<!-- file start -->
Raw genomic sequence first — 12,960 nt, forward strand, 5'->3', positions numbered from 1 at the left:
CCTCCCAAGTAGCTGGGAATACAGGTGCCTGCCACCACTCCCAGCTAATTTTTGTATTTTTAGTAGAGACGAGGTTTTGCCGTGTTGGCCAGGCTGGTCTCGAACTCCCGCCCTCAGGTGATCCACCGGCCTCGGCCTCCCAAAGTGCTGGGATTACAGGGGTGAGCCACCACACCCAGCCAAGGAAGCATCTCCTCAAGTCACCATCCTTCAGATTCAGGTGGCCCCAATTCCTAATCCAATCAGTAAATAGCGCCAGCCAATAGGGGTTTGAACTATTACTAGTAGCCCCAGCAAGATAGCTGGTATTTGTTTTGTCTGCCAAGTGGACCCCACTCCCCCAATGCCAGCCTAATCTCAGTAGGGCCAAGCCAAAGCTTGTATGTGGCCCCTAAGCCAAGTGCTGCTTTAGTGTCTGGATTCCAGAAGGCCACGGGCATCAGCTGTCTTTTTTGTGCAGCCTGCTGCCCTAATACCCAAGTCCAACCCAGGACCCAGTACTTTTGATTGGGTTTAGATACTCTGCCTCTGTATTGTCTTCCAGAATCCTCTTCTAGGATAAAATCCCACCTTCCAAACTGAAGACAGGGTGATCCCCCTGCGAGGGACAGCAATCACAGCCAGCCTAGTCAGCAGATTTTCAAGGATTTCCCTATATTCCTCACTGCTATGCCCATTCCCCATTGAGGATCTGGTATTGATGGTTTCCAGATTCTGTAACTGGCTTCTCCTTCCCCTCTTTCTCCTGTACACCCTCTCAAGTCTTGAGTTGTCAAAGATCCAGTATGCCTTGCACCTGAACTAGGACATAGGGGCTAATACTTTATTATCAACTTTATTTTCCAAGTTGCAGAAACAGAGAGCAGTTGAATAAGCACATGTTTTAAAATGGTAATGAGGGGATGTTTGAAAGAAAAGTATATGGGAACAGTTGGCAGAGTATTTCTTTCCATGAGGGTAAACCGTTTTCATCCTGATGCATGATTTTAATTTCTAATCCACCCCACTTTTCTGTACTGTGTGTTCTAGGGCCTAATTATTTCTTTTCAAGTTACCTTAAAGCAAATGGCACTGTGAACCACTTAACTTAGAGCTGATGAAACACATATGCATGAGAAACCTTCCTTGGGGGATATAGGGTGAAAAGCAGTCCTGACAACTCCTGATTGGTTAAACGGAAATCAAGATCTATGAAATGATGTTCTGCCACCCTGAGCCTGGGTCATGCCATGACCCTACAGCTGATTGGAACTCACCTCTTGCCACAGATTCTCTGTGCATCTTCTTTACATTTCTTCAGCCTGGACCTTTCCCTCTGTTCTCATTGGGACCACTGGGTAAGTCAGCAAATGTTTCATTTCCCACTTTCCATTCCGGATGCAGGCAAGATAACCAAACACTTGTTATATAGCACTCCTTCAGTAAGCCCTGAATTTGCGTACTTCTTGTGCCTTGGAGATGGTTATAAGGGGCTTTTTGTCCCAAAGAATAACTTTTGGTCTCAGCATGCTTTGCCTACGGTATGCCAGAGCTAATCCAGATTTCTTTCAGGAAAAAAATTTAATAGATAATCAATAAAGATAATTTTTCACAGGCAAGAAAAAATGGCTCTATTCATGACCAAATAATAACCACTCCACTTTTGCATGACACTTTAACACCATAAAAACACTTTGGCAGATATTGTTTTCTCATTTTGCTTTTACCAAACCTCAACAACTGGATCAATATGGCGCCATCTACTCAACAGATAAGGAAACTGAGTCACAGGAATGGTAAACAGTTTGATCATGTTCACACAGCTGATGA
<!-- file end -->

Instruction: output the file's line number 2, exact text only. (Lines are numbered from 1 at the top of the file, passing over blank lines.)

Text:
CCTCCCAAGTAGCTGGGAATACAGGTGCCTGCCACCACTCCCAGCTAATTTTTGTATTTTTAGTAGAGACGAGGTTTTGCCGTGTTGGCCAGGCTGGTCTCGAACTCCCGCCCTCAGGTGATCCACCGGCCTCGGCCTCCCAAAGTGCTGGGATTACAGGGGTGAGCCACCACACCCAGCCAAGGAAGCATCTCCTCAAGTCACCATCCTTCAGATTCAGGTGGCCCCAATTCCTAATCCAATCAGTAAATAGCGCCAGCCAATAGGGGTTTGAACTATTACTAGTAGCCCCAGCAAGATAGCTGGTATTTGTTTTGTCTGCCAAGTGGACCCCACTCCCCCAATGCCAGCCTAATCTCAGTAGGGCCAAGCCAAAGCTTGTATGTGGCCCCTAAGCCAAGTGCTGCTTTAGTGTCTGGATTCCAGAAGGCCACGGGCATCAGCTGTCTTTTTTGTGCAGCCTGCTGCCCTAATACCCAAGTCCAACCCAGGACCCAGTACTTTTGATTGGGTTTAGATACTCTGCCTCTGTATTGTCTTCCAGAATCCTCTTCTAGGATAAAATCCCACCTTCCAAACTGAAGACAGGGTGATCCCCCTGCGAGGGACAGCAATCACAGCCAGCCTAGTCAGCAGATTTTCAAGGATTTCCCTATATTCCTCACTGCTATGCCCATTCCCCATTGAGGATCTGGTATTGATGGTTTCCAGATTCTGTAACTGGCTTCTCCTTCCCCTCTTTCTCCTGTACACCCTCTCAAGTCTTGAGTTGTCAAAGATCCAGTATGCCTTGCACCTGAACTAGGACATAGGGGCTAATACTTTATTATCAACTTTATTTTCCAAGTTGCAGAAACAGAGAGCAGTTGAATAAGCACATGTTTTAAAATGGTAATGAGGGGATGTTTGAAAGAAAAGTATATGGGAACAGTTGGCAGAGTATTTCTTTCCATGAGGGTAAACCGTTTTCATCCTGATGCATGATTTTAATTTCTAATCCACCCCACTTTTCTGTACTGTGTGTTCTAGGGCCTAATTATTTCTTTTCAAGTTACCTTAAAGCAAATGGCACTGTGAACCACTTAACTTAGAGCTGATGAAACACATATGCATGAGAAACCTTCCTTGGGGGATATAGGGTGAAAAGCAGTCCTGACAACTCCTGATTGGTTAAACGGAAATCAAGATCTATGAAATGATGTTCTGCCACCCTGAGCCTGGGTCATGCCATGACCCTACAGCTGATTGGAACTCACCTCTTGCCACAGATTCTCTGTGCATCTTCTTTACATTTCTTCAGCCTGGACCTTTCCCTCTGTTCTCATTGGGACCACTGGGTAAGTCAGCAAATGTTTCATTTCCCACTTTCCATTCCGGATGCAGGCAAGATAACCAAACACTTGTTATATAGCACTCCTTCAGTAAGCCCTGAATTTGCGTACTTCTTGTGCCTTGGAGATGGTTATAAGGGGCTTTTTGTCCCAAAGAATAACTTTTGGTCTCAGCATGCTTTGCCTACGGTATGCCAGAGCTAATCCAGATTTCTTTCAGGAAAAAAATTTAATAGATAATCAATAAAGATAATTTTTCACAGGCAAGAAAAAATGGCTCTATTCATGACCAAATAATAACCACTCCACTTTTGCATGACACTTTAACACCATAAAAACACTTTGGCAGATATTGTTTTCTCATTTTGCTTTTACCAAACCTCAACAACTGGATCAATATGGCGCCATCTACTCAACAGATAAGGAAACTGAGTCACAGGAATGGTAAACAGTTTGATCATGTTCACACAGCTGATGA